When faced with a business problem, most of us tend to jump straight to possible solutions. However, taking the time to sit down and define the root problem rather than the symptoms caused by that problem is absolutely key. One symptom might be that meetings always run late. However the problem in this case could be that there is no agenda and no chair of any meeting (i.e. the meetings lack structure) rather than simple bad timekeeping.

2.     Prototyping
This involves creating and testing many potential solutions. Even the most talented teams and businesses sometimes fall into the trap of solving a problem the same way every time. Design thinking requires that no matter how obvious the solution may seem, many solutions must be created for consideration. Looking at a problem from more than one perspective always yields richer results and can result in the development of new and innovative solutions. Appoint a “design team” including people from different parts of the business, in order to drive the design process.

3.     Refine a selection of options
A handful of potential solutions need to be chosen for further development. Design thinking allows any potential solution to be considered. Everyone around the table must agree to embrace all potential solutions and avoid making judgements based on previous experience. At this stage, everyone in the process should consider whether elements of different solutions could be combined in order to create a new, more refined solution. The various options can be tested with different groups across the firm and the results recorded in order to help the “design team” to choose the winning solution.

4.     Pick the winner and execute
At this point enough potential solutions have been developed in order to deliver a successful outcome. The “design team” needs to agree on the solution that they think best solves the problem being faced by the business. The firm can now commit the time and resources to the newly designed solution in order to further refine it and create an implementation plan around it.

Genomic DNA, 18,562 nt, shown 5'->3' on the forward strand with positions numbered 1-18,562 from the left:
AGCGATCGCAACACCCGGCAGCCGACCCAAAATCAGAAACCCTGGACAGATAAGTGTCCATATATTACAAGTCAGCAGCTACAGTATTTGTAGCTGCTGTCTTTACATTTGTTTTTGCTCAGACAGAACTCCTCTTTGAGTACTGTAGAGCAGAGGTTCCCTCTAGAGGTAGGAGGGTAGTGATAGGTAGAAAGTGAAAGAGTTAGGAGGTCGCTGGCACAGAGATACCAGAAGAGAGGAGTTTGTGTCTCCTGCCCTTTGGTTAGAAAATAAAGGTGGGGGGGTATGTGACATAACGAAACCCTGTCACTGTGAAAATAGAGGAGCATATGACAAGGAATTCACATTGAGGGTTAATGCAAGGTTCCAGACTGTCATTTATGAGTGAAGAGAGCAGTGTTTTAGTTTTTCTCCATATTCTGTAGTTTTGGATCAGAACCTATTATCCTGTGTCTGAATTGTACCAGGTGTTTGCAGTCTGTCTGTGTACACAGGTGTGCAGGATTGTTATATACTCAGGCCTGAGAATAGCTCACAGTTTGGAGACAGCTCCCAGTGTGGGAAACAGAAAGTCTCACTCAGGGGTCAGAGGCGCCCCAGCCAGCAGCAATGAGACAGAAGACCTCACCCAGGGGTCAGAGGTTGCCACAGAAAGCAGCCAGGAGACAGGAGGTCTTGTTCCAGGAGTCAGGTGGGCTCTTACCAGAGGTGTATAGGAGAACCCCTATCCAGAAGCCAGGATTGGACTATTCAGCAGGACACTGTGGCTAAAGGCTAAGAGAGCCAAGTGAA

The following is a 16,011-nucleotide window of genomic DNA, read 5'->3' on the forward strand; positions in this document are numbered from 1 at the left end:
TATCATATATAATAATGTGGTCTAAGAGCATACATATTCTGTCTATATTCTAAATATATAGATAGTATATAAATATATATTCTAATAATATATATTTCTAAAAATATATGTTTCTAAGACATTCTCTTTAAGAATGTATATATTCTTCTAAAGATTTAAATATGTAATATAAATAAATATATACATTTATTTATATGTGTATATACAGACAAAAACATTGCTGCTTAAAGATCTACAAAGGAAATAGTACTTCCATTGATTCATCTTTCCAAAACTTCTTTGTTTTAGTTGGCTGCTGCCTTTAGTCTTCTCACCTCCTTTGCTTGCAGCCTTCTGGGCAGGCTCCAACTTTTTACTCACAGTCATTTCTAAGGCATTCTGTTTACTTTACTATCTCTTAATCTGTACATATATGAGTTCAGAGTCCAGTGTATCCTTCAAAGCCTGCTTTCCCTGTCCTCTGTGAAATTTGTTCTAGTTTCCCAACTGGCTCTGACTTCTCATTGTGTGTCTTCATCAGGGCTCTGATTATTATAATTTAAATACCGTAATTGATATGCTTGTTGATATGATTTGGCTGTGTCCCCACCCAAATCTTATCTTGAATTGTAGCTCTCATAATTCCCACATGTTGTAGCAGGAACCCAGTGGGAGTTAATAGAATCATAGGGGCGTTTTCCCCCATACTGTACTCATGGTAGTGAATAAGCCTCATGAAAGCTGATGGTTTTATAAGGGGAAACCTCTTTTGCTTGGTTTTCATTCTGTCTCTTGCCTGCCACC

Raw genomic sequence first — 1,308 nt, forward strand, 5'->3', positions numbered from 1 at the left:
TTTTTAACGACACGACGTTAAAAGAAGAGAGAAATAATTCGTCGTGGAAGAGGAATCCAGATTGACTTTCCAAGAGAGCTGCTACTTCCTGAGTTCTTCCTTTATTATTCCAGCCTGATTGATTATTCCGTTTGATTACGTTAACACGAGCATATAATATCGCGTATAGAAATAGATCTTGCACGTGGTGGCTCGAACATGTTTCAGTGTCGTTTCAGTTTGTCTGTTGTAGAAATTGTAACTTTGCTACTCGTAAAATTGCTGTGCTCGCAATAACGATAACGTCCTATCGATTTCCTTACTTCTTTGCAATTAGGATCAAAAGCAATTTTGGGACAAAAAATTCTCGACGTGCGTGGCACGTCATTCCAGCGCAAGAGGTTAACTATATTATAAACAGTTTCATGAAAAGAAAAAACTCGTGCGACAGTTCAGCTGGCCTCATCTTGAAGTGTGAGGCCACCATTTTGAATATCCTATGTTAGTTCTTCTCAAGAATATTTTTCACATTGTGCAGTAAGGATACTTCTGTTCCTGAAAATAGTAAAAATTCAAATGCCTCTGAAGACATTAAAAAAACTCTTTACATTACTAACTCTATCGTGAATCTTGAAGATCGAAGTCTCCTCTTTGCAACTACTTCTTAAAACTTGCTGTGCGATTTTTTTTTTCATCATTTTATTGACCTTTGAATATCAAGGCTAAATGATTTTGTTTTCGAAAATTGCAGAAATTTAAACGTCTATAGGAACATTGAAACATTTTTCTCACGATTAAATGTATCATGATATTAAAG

Being busy versus being productive

In today’s hyper connected business environment, it seems we are all busier than ever. Whether we are responding to emails outside of office hours or taking a call while on the way to a meeting, there is so much going on in our work lives that it’s easy to lose focus on getting the most important work done.

Focus on being effective

Busy people tend to have a good work ethic. That is why they are always busy. The problem is not that they don’t work hard, but that they don’t work smart. Productive people focus on being effective. They are constantly looking for better ways to achieve the same outcome.

Don’t sweat the small stuff

Busy people tend to get lost in the minor details whereas productive people tend to focus on the macro issues. Once you get from A to B in the most efficient way possible, it doesn’t really matter which route you took to get there or what else you did along the way. Focus on hitting each milestone along the way to achieving your business objectives and don’t sweat the small stuff.

Set your own direction

Busy people tend to be reactive and let others set their direction. Productive people tend to set their own direction and they are proactive in moving forward with each of their business objectives. Industry norms can try to set your direction of travel. However, if you want to move forward in a way that embraces new and innovative ways of doing things, it’s best to choose your own path to achieving each of your objectives.

The power of why?

Busy people tend to say yes and don’t really challenge why others are asking them to do things. Productive people tend to ask “why”? They challenge others with questions like “Why are we doing this” and “how does investing time in this particular activity help us to achieve the objectives of our business?”

Don’t try to do everything yourself

Busy people tend to do everything themselves. More productive people tend to use the tools and resources available to them in order to get things done in the most efficient manner. If a particular task has a high rate of recurrence or isn’t a particularly good use of your time, either hire someone cheaper to do it or outsource it.